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Join us this Sunday for Bible Classes for all ages at 9am and stay for worship at 10am. We meet Sunday night at 6pm and Wednesdays at 7pm We meet in Liberty, TX at 3201 North Main Street and have a parking space just for you.

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3201 North Main Street Liberty, TX 77575

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Church Blog

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Alexander Campbell and the Baptists

While Thomas Campbell was separated from his family, establishing himself—and a burgeoning reform movement—in America, they had an eventful 30 months themselves. Their first attempt at a voyage was shipwrecked off the coast of Scotland. That night, while awaiting rescue, Thomas’s 20 year old son Alexander Campbell (1788-1866) made a decision he had often contemplated: he would devote his live to ministry. It was too late in the year to attempt to cross the Atlantic again, so the Campbells settled…
Bible and praying hands

Thomas Campbell’s Declaration and Address

While the various men we have written about in the past few weeks – O’Kelly, Smith, Jones, and Stone – were aspiring to be simply New Testament Christians in the United States, the principal figures of the fourth and final movement to examine were still in the British Isles. Thomas Campbell (1763-1854) was a Presbyterian minister in Ireland who became increasingly dissatisfied with the divisiveness of his denomination: he was not just a Presbyterian, but an Old Light, Anti-Burgher, Seceder…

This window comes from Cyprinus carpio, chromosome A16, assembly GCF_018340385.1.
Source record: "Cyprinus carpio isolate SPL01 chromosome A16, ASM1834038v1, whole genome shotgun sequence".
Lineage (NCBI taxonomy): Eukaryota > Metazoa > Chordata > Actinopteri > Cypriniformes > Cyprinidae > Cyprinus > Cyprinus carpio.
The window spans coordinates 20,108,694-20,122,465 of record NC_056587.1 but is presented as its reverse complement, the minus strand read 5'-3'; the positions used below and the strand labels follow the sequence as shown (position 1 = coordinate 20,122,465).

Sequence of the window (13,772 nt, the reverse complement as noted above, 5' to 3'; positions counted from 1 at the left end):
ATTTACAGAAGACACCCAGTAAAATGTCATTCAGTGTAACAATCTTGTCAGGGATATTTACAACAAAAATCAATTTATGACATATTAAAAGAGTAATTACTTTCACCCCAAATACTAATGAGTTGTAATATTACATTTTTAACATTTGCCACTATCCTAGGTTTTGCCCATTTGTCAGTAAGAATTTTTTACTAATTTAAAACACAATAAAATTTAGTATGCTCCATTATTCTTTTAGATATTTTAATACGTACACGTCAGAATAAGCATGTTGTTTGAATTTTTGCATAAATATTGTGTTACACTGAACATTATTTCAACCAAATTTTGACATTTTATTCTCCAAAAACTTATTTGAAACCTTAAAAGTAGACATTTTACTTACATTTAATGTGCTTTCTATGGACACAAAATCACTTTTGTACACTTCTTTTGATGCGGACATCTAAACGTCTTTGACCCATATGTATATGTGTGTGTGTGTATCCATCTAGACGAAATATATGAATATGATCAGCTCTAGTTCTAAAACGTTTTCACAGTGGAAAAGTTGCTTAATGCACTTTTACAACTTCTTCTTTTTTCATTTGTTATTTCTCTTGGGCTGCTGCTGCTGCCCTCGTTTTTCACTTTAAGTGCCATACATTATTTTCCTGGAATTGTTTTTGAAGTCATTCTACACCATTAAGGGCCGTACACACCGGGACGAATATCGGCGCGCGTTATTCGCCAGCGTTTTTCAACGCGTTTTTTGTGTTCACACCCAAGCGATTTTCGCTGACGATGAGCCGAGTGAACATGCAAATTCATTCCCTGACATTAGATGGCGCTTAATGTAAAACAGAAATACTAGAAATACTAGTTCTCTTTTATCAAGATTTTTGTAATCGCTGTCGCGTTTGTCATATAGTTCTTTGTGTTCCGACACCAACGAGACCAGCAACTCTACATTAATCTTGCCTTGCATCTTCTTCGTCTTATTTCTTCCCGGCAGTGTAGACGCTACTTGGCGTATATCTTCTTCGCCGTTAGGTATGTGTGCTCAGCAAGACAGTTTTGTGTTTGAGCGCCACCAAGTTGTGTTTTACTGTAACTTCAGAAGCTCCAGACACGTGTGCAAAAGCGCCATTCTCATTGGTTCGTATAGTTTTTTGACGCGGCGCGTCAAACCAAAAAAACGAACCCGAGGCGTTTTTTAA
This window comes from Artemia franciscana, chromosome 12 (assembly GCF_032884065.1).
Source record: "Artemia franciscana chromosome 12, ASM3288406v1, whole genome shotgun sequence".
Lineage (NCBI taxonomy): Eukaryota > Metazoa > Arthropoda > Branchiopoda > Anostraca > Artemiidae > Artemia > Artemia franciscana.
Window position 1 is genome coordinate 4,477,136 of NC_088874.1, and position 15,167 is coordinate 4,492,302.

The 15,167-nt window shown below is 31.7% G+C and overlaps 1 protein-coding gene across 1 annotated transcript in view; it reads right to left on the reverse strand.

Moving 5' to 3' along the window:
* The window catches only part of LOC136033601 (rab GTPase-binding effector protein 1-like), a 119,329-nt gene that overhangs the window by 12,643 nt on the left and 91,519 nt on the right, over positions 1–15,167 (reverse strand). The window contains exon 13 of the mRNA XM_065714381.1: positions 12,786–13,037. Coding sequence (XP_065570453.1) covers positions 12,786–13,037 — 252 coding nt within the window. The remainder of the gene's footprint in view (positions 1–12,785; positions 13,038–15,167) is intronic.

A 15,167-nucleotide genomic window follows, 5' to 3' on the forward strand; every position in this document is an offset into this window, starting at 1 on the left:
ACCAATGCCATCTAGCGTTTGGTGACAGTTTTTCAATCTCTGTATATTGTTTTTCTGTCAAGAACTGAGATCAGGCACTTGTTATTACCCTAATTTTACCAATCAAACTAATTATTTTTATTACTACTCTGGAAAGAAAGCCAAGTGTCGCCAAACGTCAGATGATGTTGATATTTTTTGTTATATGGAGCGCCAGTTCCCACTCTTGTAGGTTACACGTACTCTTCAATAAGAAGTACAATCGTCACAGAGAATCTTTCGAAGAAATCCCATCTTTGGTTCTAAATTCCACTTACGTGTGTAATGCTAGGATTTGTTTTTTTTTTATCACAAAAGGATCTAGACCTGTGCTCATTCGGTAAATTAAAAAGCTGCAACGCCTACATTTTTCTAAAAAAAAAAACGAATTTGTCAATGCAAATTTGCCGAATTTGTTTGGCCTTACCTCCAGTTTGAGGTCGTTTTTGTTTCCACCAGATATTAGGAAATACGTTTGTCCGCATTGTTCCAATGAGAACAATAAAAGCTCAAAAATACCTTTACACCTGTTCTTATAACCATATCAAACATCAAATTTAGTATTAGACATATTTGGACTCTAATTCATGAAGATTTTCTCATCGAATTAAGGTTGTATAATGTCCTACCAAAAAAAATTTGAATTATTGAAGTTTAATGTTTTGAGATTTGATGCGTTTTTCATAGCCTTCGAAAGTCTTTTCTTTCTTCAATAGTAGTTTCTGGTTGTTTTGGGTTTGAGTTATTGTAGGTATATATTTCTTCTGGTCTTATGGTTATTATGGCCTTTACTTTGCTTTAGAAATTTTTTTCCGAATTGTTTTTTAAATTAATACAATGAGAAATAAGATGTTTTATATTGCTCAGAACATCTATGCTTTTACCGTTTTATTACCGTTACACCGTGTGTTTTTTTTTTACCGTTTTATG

The Christians in the West

A tradition of restorationist thinking, despair over denominationalism, and a commitment to religious liberty combined in the young United States to produce 4 movements, emerging almost simultaneously and independently, that looked to Scripture and the faith and practice of the New Testament church as their guide. We noted 2 of these last week: the O’Kelly Christians in the South and the Smith-Jones movement in New England. The most numerous of these grew largely from former Presbyterians and Baptists in Kentucky…

Early-American Restoration Movements

For the last few weeks, we have had a series of articles covering the roots of the Restoration Movement. We looked at its spiritual predecessors in the Middle Ages; we saw more direct influences in the Reformed tradition, especially as delivered through the Puritans, as well as the Anabaptists. All of these factors were present in Europe, of course. But certain features peculiar to the American experience, particularly in the aftermath of the Revolution, made it ripe for the Restoration…